Patients Advised for Using Rosiglitazone to See Their Doctor - ADA

by Medindia Content Team on  June 8, 2007 at 10:45 AM Drug News   - G J E 4
Patients Advised for Using Rosiglitazone to See Their Doctor - ADA
The New England Journal of Medicine published results of an interim analysis of the cardiovascular safety trial of rosiglitazone (brand name, Avandia). The article was accompanied by three editorials. Although the findings from RECORD (Rosiglitazone Evaluated for Cardiac Outcomes and Regulation of Glycemia in Diabetes) found no significant increase in heart attack or cardiac death, but an increased risk of heart failure, this interim analysis did not have the statistical power to reach a definitive answer as to all the potential cardiovascular risks that may be associated with rosiglitazone.

As one of the accompanying editorials stated, the RECORD study demonstrated a trend toward increased cardiovascular events and, when combined with recently published data and an analysis released by the company, there is still concern about cardiovascular side effects related to this drug.

As a result of all of this information, the American Diabetes Association strongly encourages patients taking this medication to consult with their physician as to its benefits and risks. The Association also reminds patients, however, that they should not stop taking any prescribed medications without first discussing the issue with their health care provider.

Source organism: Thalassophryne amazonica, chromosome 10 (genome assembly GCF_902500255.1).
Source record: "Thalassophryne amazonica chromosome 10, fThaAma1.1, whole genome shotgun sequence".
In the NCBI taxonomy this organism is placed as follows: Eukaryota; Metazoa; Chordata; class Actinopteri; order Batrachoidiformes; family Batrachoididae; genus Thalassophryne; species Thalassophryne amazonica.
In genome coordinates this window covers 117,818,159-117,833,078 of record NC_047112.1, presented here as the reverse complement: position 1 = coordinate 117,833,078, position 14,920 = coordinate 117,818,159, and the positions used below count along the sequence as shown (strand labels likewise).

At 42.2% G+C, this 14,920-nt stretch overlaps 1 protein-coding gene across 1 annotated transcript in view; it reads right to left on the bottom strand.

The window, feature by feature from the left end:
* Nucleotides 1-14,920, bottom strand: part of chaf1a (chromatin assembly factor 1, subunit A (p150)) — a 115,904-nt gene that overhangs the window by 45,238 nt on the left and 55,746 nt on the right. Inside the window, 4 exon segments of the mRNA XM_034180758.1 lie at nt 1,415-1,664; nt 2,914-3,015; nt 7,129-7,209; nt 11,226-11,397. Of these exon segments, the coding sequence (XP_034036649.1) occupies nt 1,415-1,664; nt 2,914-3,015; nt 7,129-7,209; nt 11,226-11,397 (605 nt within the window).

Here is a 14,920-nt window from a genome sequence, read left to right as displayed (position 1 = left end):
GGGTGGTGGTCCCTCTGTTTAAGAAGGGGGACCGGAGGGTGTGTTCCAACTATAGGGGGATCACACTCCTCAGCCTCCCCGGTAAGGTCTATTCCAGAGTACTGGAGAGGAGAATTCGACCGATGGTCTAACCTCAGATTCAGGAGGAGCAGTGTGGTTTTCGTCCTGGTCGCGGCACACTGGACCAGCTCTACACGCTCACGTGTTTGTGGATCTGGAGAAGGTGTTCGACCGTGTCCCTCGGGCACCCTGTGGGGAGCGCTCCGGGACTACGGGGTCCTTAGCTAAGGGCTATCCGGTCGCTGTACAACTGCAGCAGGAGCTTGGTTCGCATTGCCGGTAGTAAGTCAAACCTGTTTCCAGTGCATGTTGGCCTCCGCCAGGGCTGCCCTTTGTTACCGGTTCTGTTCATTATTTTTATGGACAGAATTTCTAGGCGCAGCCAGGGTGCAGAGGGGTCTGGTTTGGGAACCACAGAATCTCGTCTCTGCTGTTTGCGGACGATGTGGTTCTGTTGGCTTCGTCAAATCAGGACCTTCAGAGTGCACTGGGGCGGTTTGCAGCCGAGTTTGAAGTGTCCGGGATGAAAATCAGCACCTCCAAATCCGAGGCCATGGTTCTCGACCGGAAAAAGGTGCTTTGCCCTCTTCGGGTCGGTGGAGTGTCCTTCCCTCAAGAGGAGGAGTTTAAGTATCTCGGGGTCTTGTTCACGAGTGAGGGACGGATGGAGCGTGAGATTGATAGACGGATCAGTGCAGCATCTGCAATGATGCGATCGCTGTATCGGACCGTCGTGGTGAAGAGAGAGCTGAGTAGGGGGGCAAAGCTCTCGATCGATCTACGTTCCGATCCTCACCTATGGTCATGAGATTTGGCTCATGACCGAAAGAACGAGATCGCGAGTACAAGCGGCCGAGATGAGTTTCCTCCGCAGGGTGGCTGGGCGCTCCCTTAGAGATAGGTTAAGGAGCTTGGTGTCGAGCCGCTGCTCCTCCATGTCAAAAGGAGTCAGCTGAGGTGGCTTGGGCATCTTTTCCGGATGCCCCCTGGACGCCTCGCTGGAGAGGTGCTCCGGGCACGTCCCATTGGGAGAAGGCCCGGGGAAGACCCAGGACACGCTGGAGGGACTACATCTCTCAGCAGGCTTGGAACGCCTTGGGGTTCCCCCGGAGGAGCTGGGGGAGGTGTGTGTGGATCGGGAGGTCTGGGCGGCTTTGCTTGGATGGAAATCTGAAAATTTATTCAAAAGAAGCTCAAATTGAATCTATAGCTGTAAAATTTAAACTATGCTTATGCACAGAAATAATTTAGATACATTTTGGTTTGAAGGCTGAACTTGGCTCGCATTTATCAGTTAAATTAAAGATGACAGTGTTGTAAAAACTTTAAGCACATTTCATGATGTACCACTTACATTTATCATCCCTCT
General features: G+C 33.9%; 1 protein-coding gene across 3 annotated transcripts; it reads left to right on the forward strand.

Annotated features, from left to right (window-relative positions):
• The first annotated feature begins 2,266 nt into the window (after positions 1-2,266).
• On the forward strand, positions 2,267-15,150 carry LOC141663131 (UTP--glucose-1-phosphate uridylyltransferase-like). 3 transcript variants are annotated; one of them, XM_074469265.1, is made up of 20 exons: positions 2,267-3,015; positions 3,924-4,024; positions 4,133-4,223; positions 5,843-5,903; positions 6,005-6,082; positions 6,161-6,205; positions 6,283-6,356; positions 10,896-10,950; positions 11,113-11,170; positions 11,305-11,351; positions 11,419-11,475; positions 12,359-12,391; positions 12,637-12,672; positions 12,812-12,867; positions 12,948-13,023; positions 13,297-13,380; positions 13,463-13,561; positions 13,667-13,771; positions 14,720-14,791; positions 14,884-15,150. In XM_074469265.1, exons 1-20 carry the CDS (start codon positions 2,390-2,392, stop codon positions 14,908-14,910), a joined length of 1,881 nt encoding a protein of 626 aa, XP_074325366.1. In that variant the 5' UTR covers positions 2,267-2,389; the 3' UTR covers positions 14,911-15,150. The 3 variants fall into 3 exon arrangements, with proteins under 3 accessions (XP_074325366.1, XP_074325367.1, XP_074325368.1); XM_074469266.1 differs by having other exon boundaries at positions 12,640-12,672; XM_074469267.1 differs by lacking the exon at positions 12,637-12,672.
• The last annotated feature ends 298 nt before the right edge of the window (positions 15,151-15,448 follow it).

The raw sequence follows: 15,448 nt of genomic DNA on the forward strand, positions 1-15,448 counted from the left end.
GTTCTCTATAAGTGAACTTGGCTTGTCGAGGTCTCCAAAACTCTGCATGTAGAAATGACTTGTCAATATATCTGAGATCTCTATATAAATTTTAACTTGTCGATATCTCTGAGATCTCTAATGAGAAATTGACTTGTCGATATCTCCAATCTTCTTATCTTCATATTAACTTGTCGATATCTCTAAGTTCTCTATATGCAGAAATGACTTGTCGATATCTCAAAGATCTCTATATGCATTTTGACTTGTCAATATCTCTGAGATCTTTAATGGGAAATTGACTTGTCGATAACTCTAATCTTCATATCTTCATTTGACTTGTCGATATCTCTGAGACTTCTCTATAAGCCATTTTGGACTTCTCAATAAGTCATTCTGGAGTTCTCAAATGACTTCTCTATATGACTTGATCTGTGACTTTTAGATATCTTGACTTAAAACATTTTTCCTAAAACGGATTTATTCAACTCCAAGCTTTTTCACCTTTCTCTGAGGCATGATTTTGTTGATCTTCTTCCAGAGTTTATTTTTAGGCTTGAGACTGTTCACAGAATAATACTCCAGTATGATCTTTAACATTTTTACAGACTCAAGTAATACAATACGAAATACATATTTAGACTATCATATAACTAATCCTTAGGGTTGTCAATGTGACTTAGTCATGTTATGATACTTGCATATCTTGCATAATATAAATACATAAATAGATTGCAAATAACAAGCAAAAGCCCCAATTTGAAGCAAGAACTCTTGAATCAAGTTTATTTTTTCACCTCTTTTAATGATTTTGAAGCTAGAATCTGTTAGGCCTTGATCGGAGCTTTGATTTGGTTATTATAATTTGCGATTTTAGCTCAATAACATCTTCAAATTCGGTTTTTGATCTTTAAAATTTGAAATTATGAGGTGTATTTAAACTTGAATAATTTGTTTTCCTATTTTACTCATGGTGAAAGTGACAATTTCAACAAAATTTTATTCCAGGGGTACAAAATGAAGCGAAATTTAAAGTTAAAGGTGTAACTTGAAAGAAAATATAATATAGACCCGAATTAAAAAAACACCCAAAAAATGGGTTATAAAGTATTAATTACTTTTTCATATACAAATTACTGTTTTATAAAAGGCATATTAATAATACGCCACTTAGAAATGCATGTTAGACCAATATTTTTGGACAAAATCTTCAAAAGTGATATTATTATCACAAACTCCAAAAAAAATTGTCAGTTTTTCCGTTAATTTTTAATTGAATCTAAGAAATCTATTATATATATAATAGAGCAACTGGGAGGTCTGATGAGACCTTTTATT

The most life-threatening consequences of diabetes are heart disease and stroke, which strike people with diabetes more than twice as often as they do others. If you have diabetes, it is very important to control your blood glucose, blood pressure and cholesterol levels.

The American Diabetes Association is the nation's leading voluntary health organization supporting diabetes research, information and advocacy. The Association's mission is to prevent and cure diabetes and to improve the lives of all people affected by diabetes. Founded in 1940, the Association provides service to hundreds of communities across the country. For more information please call the American Diabetes Association at 1-800-DIABETES (1-800-342- 2383).

Source: PR Newswire

Post your Comments

Comments should be on the topic and should not be abusive. The editorial team reserves the right to review and moderate the comments posted on the site.
User Avatar
* Your comment can be maximum of 2500 characters
Notify me when reply is posted I agree to the terms and conditions

You May Also Like

View All